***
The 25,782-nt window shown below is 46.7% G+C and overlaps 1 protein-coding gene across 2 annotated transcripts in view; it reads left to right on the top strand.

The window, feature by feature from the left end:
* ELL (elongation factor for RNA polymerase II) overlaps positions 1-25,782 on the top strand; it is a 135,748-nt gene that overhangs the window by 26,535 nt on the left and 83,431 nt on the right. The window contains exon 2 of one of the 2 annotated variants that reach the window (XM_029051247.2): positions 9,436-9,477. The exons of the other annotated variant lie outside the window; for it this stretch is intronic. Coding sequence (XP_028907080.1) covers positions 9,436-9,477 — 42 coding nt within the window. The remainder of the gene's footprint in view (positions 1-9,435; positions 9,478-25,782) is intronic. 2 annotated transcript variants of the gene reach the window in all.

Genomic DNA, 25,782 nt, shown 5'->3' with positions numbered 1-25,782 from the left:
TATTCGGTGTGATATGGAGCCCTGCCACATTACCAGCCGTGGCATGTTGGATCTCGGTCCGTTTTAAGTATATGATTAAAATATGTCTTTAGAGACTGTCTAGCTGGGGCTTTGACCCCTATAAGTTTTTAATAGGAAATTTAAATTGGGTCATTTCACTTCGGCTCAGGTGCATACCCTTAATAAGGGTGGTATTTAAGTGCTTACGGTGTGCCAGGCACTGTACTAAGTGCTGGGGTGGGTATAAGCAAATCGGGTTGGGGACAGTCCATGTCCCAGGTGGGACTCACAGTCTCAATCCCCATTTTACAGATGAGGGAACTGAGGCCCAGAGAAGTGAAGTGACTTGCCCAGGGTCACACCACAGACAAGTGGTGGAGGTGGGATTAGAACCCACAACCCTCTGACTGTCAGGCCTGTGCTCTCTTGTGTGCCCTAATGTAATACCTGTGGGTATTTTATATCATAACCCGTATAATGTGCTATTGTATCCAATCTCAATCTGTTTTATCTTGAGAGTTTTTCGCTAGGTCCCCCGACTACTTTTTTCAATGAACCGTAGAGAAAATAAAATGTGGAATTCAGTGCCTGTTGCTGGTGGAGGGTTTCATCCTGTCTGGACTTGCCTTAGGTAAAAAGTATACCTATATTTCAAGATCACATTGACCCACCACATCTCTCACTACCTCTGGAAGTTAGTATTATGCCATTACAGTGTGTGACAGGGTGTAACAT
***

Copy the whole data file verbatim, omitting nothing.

The 25,782-nt window shown below is 46.7% G+C and overlaps 1 protein-coding gene across 2 annotated transcripts in view; it reads left to right on the top strand.

The window, feature by feature from the left end:
* ELL (elongation factor for RNA polymerase II) overlaps positions 1-25,782 on the top strand; it is a 135,748-nt gene that overhangs the window by 26,535 nt on the left and 83,431 nt on the right. The window contains exon 2 of one of the 2 annotated variants that reach the window (XM_029051247.2): positions 9,436-9,477. The exons of the other annotated variant lie outside the window; for it this stretch is intronic. Coding sequence (XP_028907080.1) covers positions 9,436-9,477 — 42 coding nt within the window. The remainder of the gene's footprint in view (positions 1-9,435; positions 9,478-25,782) is intronic. 2 annotated transcript variants of the gene reach the window in all.

Genomic DNA, 25,782 nt, shown 5'->3' with positions numbered 1-25,782 from the left:
TATTCGGTGTGATATGGAGCCCTGCCACATTACCAGCCGTGGCATGTTGGATCTCGGTCCGTTTTAAGTATATGATTAAAATATGTCTTTAGAGACTGTCTAGCTGGGGCTTTGACCCCTATAAGTTTTTAATAGGAAATTTAAATTGGGTCATTTCACTTCGGCTCAGGTGCATACCCTTAATAAGGGTGGTATTTAAGTGCTTACGGTGTGCCAGGCACTGTACTAAGTGCTGGGGTGGGTATAAGCAAATCGGGTTGGGGACAGTCCATGTCCCAGGTGGGACTCACAGTCTCAATCCCCATTTTACAGATGAGGGAACTGAGGCCCAGAGAAGTGAAGTGACTTGCCCAGGGTCACACCACAGACAAGTGGTGGAGGTGGGATTAGAACCCACAACCCTCTGACTGTCAGGCCTGTGCTCTCTTGTGTGCCCTAATGTAATACCTGTGGGTATTTTATATCATAACCCGTATAATGTGCTATTGTATCCAATCTCAATCTGTTTTATCTTGAGAGTTTTTCGCTAGGTCCCCCGACTACTTTTTTCAATGAACCGTAGAGAAAATAAAATGTGGAATTCAGTGCCTGTTGCTGGTGGAGGGTTTCATCCTGTCTGGACTTGCCTTAGGTAAAAAGTATACCTATATTTCAAGATCACATTGACCCACCACATCTCTCACTACCTCTGGAAGTTAGTATTATGCCATTACAGTGTGTGACAGGGTGTAACAT